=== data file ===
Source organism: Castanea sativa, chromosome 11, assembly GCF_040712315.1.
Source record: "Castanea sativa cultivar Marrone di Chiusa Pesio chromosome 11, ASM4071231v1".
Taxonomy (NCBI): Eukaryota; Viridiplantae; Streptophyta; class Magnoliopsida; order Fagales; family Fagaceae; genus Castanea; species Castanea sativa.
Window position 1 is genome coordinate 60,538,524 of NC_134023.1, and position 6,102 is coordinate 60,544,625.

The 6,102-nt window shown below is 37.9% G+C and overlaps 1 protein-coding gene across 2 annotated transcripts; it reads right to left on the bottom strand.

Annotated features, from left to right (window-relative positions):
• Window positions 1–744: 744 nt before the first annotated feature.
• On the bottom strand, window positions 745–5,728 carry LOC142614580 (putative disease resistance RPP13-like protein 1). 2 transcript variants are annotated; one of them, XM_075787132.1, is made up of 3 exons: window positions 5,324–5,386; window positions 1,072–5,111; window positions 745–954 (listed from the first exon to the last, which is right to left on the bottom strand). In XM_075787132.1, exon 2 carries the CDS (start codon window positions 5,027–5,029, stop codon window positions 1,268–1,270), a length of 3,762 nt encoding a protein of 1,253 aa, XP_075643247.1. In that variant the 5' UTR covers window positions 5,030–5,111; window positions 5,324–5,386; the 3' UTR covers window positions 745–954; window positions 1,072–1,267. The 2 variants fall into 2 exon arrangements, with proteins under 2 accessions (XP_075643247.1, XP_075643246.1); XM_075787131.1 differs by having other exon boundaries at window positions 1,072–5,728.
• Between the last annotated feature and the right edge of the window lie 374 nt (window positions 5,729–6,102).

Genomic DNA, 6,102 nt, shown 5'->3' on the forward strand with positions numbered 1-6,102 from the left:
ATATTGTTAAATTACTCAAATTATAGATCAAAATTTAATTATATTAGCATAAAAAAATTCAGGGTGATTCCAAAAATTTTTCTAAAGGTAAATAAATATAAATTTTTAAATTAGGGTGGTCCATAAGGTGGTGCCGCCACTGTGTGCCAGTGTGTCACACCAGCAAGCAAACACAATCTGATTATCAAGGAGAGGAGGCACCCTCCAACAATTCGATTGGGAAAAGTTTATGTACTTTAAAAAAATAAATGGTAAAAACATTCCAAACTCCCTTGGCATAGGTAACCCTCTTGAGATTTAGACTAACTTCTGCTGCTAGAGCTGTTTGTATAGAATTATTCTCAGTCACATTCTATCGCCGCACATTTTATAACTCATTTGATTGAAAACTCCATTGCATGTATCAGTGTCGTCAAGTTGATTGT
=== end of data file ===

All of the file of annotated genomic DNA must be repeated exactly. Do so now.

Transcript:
Source organism: Castanea sativa, chromosome 11, assembly GCF_040712315.1.
Source record: "Castanea sativa cultivar Marrone di Chiusa Pesio chromosome 11, ASM4071231v1".
Taxonomy (NCBI): Eukaryota; Viridiplantae; Streptophyta; class Magnoliopsida; order Fagales; family Fagaceae; genus Castanea; species Castanea sativa.
Window position 1 is genome coordinate 60,538,524 of NC_134023.1, and position 6,102 is coordinate 60,544,625.

The 6,102-nt window shown below is 37.9% G+C and overlaps 1 protein-coding gene across 2 annotated transcripts; it reads right to left on the bottom strand.

Annotated features, from left to right (window-relative positions):
• Window positions 1–744: 744 nt before the first annotated feature.
• On the bottom strand, window positions 745–5,728 carry LOC142614580 (putative disease resistance RPP13-like protein 1). 2 transcript variants are annotated; one of them, XM_075787132.1, is made up of 3 exons: window positions 5,324–5,386; window positions 1,072–5,111; window positions 745–954 (listed from the first exon to the last, which is right to left on the bottom strand). In XM_075787132.1, exon 2 carries the CDS (start codon window positions 5,027–5,029, stop codon window positions 1,268–1,270), a length of 3,762 nt encoding a protein of 1,253 aa, XP_075643247.1. In that variant the 5' UTR covers window positions 5,030–5,111; window positions 5,324–5,386; the 3' UTR covers window positions 745–954; window positions 1,072–1,267. The 2 variants fall into 2 exon arrangements, with proteins under 2 accessions (XP_075643247.1, XP_075643246.1); XM_075787131.1 differs by having other exon boundaries at window positions 1,072–5,728.
• Between the last annotated feature and the right edge of the window lie 374 nt (window positions 5,729–6,102).

Genomic DNA, 6,102 nt, shown 5'->3' on the forward strand with positions numbered 1-6,102 from the left:
ATATTGTTAAATTACTCAAATTATAGATCAAAATTTAATTATATTAGCATAAAAAAATTCAGGGTGATTCCAAAAATTTTTCTAAAGGTAAATAAATATAAATTTTTAAATTAGGGTGGTCCATAAGGTGGTGCCGCCACTGTGTGCCAGTGTGTCACACCAGCAAGCAAACACAATCTGATTATCAAGGAGAGGAGGCACCCTCCAACAATTCGATTGGGAAAAGTTTATGTACTTTAAAAAAATAAATGGTAAAAACATTCCAAACTCCCTTGGCATAGGTAACCCTCTTGAGATTTAGACTAACTTCTGCTGCTAGAGCTGTTTGTATAGAATTATTCTCAGTCACATTCTATCGCCGCACATTTTATAACTCATTTGATTGAAAACTCCATTGCATGTATCAGTGTCGTCAAGTTGATTGT